S.C. State: The transportation center quagmire continues

While declining student enrollment and a projected deficit at South Carolina State University might seem like major problems, it's not stopping the university from planning to sidetrack much-needed tax dollars and tuition money into the never-ending quest to build a discredited facility named after Congressman Jim Clyburn.

Efforts to build the university's James E. Clyburn University Transportation Center have been dogged by a number of audits, spiraling construction costs, funding shortfalls and the loss of federal recognition for the facility. In spite of these problems, the college administration is proposing to allocate $1.6 million in their budget for the fiscal year 2012-2013 towards building the center, even though the university does not expect to begin during this fiscal year.

Last year, the Center was hit by a Legislative Audit Council report which found the tens of millions of dollars missing, reported "duplicate billings, insufficient state matching funds and questionable payments" of amounts sometimes in the six-figure range and resulted in some expenses being referred to SLED for investigation of abuses by individual employees of the center. It also showed the construction of the center, which lost its federal University Transportation Center status, was plagued with mismanagement.

Not only is the center named after the Congressman, one it's better-known alumni, one of the proposed buildings will be named after his wife Emily, leaving us wondering how many other Clyburn relatives will have their names gracing parts of the Center - if it is ever completed.

The university has proposed diverting funds from tuition and lottery allocations in the hopes of qualifying for three million dollars in matching funds to go towards eventual construction of the center - a drop in the bucket for the estimated $107 million that the school has no plans or means to provide. Given the ongoing questions about budgeting and management of the Center and the university as a whole, it's worth asking if it's a good idea to leave that much money sitting there on a figurative shelf, waiting to be sidetracked for another project - or into someone's pocket.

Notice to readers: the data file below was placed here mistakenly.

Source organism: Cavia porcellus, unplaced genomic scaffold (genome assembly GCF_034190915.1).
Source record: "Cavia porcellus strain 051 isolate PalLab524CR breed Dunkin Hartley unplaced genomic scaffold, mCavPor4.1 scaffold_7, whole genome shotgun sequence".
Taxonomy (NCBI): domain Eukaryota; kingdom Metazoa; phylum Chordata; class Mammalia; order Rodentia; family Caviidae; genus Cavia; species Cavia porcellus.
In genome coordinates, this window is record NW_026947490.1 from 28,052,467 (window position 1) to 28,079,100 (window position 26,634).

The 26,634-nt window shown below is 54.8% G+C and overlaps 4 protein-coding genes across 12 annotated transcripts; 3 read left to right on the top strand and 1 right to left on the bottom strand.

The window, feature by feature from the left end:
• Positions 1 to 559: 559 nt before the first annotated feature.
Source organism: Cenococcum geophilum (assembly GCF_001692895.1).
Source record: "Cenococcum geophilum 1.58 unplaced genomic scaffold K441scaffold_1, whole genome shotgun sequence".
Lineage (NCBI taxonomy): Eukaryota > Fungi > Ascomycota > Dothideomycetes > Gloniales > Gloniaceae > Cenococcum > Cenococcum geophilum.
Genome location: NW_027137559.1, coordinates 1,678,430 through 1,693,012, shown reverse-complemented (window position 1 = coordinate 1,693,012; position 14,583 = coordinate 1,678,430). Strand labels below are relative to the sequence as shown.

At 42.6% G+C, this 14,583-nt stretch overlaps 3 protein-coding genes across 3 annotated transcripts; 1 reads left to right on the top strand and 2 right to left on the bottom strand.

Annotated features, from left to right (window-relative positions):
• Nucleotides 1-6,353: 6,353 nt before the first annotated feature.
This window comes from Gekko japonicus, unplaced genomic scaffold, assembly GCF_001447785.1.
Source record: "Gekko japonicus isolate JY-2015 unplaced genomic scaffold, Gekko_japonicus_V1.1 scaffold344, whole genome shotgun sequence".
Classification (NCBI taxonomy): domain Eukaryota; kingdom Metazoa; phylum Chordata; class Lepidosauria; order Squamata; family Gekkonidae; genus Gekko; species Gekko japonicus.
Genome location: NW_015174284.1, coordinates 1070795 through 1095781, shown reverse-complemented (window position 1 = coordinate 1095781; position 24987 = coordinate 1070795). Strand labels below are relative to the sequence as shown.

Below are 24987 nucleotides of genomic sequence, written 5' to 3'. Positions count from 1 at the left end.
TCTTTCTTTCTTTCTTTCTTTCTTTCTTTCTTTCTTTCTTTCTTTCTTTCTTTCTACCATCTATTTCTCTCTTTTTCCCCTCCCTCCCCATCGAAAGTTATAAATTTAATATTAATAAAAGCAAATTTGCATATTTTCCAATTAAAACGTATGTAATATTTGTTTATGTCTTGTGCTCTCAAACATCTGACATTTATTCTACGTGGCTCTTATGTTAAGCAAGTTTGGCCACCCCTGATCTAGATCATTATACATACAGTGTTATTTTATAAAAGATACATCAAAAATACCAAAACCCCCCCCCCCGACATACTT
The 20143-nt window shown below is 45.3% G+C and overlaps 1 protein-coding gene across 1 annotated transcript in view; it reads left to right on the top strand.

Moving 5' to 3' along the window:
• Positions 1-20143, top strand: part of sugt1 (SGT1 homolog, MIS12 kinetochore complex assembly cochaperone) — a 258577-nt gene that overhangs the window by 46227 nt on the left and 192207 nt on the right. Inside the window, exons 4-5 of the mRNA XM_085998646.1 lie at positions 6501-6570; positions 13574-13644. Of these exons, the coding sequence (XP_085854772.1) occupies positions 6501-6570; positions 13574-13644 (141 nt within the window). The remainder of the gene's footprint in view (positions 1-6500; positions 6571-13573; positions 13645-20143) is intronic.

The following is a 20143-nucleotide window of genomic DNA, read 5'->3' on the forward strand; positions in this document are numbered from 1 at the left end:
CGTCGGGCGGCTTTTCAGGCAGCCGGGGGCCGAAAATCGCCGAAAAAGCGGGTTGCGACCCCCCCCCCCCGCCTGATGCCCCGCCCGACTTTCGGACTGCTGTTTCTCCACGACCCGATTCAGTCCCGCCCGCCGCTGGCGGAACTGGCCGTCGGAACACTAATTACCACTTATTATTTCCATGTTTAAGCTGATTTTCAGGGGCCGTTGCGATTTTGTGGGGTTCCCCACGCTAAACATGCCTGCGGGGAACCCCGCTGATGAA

Board member Maurice Washington seems to be a voice of reason, calling for the money to be put back into academic services for students. This move seems to be a wiser use of funding than a center that - if it's ever completed - seems to be intended as more of a monument to the Clyburn family than an actual research center. As the school faces an estimated shortfall of $6 million and declining enrollment, it seems Washington has a more responsible idea than fueling a boondoggle that is further undermining the school's credibility.

Given the numerous recent and ongoing issues, it's hard to understand how the university has been able to avoid a major house cleaning by the Governor and the General Assembly.

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